There will be great things left undone now.
They have risen angelically in balloons, floated peacefully in flowers and fallen forcefully in tears.
They are the things Savannah Cayce was going to do as life unfolded before her. They are the things that touched everyone around her.
Instead, her friends gathered at Auke Lake Monday evening, two days after she was fatally injured in a Jet Ski incident there, and remembered the great things already accomplished.
There was no room to stand along the floating dock bridge that crossed a small corner of the lake where Auke Lake Trail allows the views some call heavenly.
Friends, classmates and acquaintances from both Juneau-Douglas High School, where the 16-year-old Cayce was to be an incoming junior, and Thunder Mountain High School, where Cayce could wreck havoc on opposing swim teams in the 200-IM or 100-Free, hugged tightly together along the span.
“She had a really great sense of humor,” one said. “She loved her sister Jocelyn a lot.”
“That is so true,” another added.
As they spoke their eyes brightened and they laughed softly.
“I got to swim with her,” another said.
“She was fun to hang around with,” another said. “She was always happy and smiling.”
“She was just always happy,” others said. “Everyone liked her.”
“She was the biggest sweetheart,” one said. “The sweetest girl.”
One of the largest and most powerful Crimson Bears’ football players embraced Savannah Cayce’s boyfriend tightly. His hand covered the grieving lad’s head, his arm locked the body half the size of his own in a cocoon as if to protect it from the world. They both shed a grief that overran the waters of Auke Lake.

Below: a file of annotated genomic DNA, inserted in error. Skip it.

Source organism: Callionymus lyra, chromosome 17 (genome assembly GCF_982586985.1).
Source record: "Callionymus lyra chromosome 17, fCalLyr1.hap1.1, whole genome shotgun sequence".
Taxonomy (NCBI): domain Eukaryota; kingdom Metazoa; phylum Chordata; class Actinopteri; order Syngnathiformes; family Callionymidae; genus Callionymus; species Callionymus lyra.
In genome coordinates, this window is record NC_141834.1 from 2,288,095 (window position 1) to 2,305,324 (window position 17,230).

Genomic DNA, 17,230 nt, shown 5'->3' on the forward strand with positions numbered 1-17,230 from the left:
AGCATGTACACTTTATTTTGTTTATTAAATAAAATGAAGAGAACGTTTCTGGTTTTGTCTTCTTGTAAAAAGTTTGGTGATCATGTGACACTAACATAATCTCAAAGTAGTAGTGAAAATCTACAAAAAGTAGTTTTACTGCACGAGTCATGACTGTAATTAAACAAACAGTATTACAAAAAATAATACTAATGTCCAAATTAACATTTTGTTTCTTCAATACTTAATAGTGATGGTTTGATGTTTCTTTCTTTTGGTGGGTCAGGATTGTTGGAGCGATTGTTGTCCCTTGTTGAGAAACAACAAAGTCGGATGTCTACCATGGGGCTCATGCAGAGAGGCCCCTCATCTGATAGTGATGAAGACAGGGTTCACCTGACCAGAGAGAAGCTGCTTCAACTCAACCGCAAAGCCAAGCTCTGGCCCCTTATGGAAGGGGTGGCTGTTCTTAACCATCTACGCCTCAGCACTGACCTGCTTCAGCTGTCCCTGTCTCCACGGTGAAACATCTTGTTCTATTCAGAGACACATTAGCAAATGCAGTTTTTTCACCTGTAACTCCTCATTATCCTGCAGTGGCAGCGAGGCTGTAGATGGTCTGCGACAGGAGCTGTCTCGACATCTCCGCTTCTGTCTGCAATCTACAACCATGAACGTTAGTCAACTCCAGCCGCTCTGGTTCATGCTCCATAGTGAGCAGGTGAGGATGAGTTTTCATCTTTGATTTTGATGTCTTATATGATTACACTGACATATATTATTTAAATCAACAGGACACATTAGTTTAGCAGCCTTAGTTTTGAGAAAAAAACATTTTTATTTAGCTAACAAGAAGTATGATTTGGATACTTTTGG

“He is not doing well,” a friend said.
“We can only keep praying,” another added.
“We have to rely on our friends a lot now,” one said. “And we pray a lot. That is how I deal with it.”
Savannah Cayce’s best friend was numb. Everyone there was numb.
A swim coach, a principal, a teacher, and a parent... this was a grief that was not prejudice. It was indiscriminate in its reach. It touched every click, clan or subspecies of student and athlete and classmate.
It didn’t linger on one dark corner of town, or stray in a back shadow of the valley.
It poured out over the multitudes.
The gathering was planned via Facebook and cell phone. The same medias that Savannah Cayce was counted as a friend, and yet, she extended out into the physical world too.
“She had that playful personality where... you didn’t make her mad or she would come back with some funny comment,” one said with a smile.
“Yeah, but she was so nice to be around,” another said. “I am so happy to call her my friend.”
“I have known her since I moved here,” one said. “She has been my friend since I moved here.”
When the gathering dispersed a small group lingered. Then just a few.
“She was a good swimmer,” one said.
“The boss at swimming man,” another reprimanded.
“Oh yeah she was great,” the first said again.
And they smiled.
There will be things, great great things, which are left undone now.
The things that Savannah Cayce would have done.
Instead they become the things that those she touched will now do, whether knowingly or otherwise, because their own lives have been made better for knowing her.
Six young teens lined a railing, their heads lowered, hands clasped tightly in prayer.
“I didn’t know you,” one said softly in prayer to Savannah Cayce. “But you always made me happy when I came to school.”